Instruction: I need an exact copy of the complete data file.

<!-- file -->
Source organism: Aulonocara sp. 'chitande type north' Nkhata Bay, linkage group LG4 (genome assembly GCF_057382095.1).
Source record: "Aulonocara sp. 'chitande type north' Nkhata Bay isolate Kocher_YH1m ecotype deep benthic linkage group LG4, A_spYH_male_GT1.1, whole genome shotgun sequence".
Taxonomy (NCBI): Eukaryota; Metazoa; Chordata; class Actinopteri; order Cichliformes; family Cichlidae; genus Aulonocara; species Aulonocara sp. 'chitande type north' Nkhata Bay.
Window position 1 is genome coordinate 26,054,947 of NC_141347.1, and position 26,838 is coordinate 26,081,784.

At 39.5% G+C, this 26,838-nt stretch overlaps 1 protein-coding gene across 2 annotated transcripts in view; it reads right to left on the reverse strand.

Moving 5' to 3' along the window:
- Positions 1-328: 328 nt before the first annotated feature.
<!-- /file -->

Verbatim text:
Source organism: Aulonocara sp. 'chitande type north' Nkhata Bay, linkage group LG4 (genome assembly GCF_057382095.1).
Source record: "Aulonocara sp. 'chitande type north' Nkhata Bay isolate Kocher_YH1m ecotype deep benthic linkage group LG4, A_spYH_male_GT1.1, whole genome shotgun sequence".
Taxonomy (NCBI): Eukaryota; Metazoa; Chordata; class Actinopteri; order Cichliformes; family Cichlidae; genus Aulonocara; species Aulonocara sp. 'chitande type north' Nkhata Bay.
Window position 1 is genome coordinate 26,054,947 of NC_141347.1, and position 26,838 is coordinate 26,081,784.

At 39.5% G+C, this 26,838-nt stretch overlaps 1 protein-coding gene across 2 annotated transcripts in view; it reads right to left on the reverse strand.

Moving 5' to 3' along the window:
- Positions 1-328: 328 nt before the first annotated feature.